“We want people to understand that this is not just a wildlife crisis; it’s in fact a humanitarian crisis,” Leape said. “Because poaching and international trade are undermining governments and communities across the countries where these animals live.”

Germany calls on fighting poaching

To break this spiral of violence, Germany and Gabon have begun tackling the issue and called for action at the last UN General Assembly.

“It is obvious that this issue is not on the front pages of the media everyday, but it is an issue of great importance,” outgoing German foreign minister Guido Westerwelle said at a meeting of German and Gabonese dignitaries in New York.

“Poaching is not only a crime against animals but also against peoples, because it is destabilizing countries, societies, and it is an organized crime. And that’s why we want to fight against it and work together,” Westerwelle added.

No demand – no market

Gabon’s president, Ali Bongom, agreed with Westerwelle and said “poaching today is more than transnational crime and a real environmental problem.”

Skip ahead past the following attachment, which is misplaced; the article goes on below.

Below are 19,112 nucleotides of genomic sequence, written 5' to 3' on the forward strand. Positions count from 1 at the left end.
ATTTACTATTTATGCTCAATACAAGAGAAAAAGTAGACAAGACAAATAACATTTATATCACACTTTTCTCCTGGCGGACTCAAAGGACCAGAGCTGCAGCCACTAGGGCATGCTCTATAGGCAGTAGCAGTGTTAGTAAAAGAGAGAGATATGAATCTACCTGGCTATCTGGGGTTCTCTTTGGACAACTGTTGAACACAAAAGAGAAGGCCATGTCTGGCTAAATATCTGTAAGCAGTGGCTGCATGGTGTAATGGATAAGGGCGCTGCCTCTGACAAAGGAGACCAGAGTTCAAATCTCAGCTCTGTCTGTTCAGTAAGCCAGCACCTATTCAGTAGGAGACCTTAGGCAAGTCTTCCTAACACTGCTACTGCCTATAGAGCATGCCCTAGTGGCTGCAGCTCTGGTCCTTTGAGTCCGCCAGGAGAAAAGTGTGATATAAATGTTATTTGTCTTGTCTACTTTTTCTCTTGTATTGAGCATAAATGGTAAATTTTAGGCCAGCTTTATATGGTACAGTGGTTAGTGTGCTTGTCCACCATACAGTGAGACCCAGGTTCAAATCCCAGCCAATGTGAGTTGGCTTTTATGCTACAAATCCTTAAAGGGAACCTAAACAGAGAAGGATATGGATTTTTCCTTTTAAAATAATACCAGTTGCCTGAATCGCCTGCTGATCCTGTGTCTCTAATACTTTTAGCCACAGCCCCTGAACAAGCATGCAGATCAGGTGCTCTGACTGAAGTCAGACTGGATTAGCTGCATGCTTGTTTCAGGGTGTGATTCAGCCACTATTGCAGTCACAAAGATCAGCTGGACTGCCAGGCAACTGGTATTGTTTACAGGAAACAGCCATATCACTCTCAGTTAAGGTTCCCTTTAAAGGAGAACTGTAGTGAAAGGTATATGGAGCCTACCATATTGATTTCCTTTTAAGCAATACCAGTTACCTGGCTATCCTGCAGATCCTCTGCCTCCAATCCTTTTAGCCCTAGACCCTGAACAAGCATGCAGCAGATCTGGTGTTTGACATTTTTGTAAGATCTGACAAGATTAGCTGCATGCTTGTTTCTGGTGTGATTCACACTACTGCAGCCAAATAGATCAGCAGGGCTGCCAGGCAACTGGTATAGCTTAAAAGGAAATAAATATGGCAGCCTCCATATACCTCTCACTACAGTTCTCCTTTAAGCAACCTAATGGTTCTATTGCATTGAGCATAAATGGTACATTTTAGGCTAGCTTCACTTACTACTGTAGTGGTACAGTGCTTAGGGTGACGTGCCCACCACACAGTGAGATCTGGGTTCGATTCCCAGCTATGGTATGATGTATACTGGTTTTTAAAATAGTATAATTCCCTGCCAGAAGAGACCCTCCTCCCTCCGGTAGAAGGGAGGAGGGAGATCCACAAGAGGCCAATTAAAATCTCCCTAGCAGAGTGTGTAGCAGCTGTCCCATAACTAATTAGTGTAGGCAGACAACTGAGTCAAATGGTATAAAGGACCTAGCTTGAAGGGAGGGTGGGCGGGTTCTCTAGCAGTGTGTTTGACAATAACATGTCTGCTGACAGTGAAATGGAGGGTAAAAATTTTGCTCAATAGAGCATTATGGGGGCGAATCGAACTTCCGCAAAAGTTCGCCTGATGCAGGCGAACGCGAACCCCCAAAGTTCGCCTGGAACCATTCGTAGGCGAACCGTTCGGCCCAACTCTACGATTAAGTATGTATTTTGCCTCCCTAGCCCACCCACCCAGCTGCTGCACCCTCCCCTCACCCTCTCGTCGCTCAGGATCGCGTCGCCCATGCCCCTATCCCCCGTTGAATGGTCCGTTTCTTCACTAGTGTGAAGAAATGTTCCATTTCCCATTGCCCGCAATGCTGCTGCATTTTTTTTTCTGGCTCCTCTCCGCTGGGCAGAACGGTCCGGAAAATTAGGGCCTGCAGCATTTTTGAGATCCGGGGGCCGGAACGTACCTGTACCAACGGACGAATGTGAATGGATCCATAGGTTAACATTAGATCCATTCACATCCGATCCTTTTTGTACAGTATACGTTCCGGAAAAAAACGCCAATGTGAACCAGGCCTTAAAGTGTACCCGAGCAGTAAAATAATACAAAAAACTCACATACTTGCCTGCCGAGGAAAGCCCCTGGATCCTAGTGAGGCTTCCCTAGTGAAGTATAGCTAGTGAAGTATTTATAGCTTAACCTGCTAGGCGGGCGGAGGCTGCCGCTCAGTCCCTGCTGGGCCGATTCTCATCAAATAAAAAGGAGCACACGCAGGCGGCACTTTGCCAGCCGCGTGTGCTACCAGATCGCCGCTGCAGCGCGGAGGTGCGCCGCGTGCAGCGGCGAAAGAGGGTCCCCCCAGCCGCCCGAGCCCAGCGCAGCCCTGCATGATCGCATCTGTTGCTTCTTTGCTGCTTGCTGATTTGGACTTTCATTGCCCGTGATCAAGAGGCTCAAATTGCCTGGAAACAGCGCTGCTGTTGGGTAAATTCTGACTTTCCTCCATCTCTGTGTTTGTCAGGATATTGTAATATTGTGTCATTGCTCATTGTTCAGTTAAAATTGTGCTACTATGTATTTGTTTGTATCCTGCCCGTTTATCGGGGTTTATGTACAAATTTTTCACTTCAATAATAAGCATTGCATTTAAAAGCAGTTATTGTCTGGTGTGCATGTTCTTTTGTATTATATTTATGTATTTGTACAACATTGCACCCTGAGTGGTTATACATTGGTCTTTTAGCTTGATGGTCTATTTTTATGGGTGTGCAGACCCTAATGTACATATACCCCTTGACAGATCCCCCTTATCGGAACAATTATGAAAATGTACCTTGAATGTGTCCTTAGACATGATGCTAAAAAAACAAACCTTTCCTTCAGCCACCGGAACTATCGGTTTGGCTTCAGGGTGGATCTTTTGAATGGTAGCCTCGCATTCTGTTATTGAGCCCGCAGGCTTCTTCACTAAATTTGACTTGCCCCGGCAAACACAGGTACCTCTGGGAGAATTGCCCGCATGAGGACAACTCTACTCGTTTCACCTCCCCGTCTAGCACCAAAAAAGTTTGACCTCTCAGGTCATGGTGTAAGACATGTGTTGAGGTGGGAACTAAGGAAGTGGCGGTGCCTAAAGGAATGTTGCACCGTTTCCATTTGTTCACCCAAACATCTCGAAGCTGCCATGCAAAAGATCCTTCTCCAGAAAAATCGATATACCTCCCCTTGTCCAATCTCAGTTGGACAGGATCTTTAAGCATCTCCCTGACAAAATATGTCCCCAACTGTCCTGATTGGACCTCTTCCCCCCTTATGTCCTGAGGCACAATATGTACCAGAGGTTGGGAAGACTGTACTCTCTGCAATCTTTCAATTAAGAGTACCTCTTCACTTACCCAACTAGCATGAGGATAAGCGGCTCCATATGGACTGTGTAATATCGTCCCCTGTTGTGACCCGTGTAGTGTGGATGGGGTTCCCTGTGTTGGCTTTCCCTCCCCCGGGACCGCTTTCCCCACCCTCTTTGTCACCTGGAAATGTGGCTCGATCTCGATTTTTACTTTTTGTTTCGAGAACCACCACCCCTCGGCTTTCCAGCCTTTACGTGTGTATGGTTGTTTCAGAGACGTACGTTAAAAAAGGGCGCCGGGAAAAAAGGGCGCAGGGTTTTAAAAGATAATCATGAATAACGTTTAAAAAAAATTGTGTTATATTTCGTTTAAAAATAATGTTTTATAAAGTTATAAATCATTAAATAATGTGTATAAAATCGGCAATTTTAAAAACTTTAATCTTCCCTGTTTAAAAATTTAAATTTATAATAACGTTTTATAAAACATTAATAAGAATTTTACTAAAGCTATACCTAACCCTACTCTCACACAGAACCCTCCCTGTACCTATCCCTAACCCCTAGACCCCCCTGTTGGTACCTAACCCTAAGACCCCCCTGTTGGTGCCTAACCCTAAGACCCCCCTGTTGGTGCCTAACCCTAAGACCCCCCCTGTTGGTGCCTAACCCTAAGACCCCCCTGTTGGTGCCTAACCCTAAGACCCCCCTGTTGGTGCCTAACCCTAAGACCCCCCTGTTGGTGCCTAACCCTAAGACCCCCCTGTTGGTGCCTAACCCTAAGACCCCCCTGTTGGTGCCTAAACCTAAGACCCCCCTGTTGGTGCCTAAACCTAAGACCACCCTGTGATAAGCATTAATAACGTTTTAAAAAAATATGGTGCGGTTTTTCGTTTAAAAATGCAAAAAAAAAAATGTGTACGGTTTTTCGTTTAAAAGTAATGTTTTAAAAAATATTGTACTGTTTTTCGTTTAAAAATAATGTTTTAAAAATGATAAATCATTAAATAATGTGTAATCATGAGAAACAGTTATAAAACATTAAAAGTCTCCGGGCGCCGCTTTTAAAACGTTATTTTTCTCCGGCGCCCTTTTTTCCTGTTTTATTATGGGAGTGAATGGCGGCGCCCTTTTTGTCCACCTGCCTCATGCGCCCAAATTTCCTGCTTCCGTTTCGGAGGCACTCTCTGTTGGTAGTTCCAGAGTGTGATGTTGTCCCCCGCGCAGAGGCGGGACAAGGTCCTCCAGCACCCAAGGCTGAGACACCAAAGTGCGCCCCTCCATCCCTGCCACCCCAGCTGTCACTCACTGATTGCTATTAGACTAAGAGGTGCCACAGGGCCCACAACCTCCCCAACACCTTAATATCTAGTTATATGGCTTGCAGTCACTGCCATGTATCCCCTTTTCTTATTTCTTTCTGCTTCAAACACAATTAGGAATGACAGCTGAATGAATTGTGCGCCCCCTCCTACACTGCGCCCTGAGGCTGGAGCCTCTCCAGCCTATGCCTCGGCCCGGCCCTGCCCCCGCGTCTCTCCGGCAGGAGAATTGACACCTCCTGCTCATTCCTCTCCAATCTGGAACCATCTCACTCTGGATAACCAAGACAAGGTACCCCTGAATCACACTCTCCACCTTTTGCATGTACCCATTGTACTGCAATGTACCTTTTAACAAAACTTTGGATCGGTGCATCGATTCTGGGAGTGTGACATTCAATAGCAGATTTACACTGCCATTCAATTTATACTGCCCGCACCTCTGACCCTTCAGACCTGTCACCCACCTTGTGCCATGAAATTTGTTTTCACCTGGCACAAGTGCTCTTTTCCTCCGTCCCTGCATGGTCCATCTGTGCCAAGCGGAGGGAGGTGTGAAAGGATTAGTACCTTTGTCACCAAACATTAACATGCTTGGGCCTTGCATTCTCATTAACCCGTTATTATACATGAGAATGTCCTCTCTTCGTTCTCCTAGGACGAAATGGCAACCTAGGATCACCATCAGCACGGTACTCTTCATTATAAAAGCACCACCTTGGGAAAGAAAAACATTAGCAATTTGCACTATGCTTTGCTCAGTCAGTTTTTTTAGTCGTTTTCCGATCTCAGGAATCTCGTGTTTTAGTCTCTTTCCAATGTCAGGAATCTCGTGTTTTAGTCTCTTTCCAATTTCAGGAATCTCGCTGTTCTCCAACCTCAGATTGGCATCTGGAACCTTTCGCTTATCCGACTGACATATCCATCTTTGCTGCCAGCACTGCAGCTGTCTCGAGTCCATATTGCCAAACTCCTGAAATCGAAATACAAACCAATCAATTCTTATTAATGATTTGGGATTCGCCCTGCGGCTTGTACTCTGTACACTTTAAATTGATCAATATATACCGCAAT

He pointed to the responsibility of those on the receiving end of the criminal activity, namely the purchaser that pays a large price for tusks and rare animal fur.

“No demand, no market: and all of us have to work towards achieving that end,” Bongom said.

Calling for a UN resolution

For Leape, cooperation is also crucial, and the UN General Assembly was a good opportunity to highlight the problems and initiate a common UN approach.

“We asked for a UN resolution on international wildlife trafficking and got quite enthusiastic support from several corners,” Leape said.

“We also called for [Secretary General Ban Ki-Moon] to appoint a special representative whose full-time focus would be addressing the international wildlife trade problem – and understanding its connection to sustainable development.”

Like other non-governmental organizations, the WWF works together with governments of affected countries to help them bolster enforcements and make sure that poachers are prosecuted when caught.

“It is paramount that we track down not only those on the ground but the kingpins who are actually running the show.”

“We’ve had a couple of successes in the last years,” Leape said. “But that’s clearly an area that needs to be strengthened. We’re helping governments do that and come together in regional cooperation to catch gangs who are roaming freely across national borders.”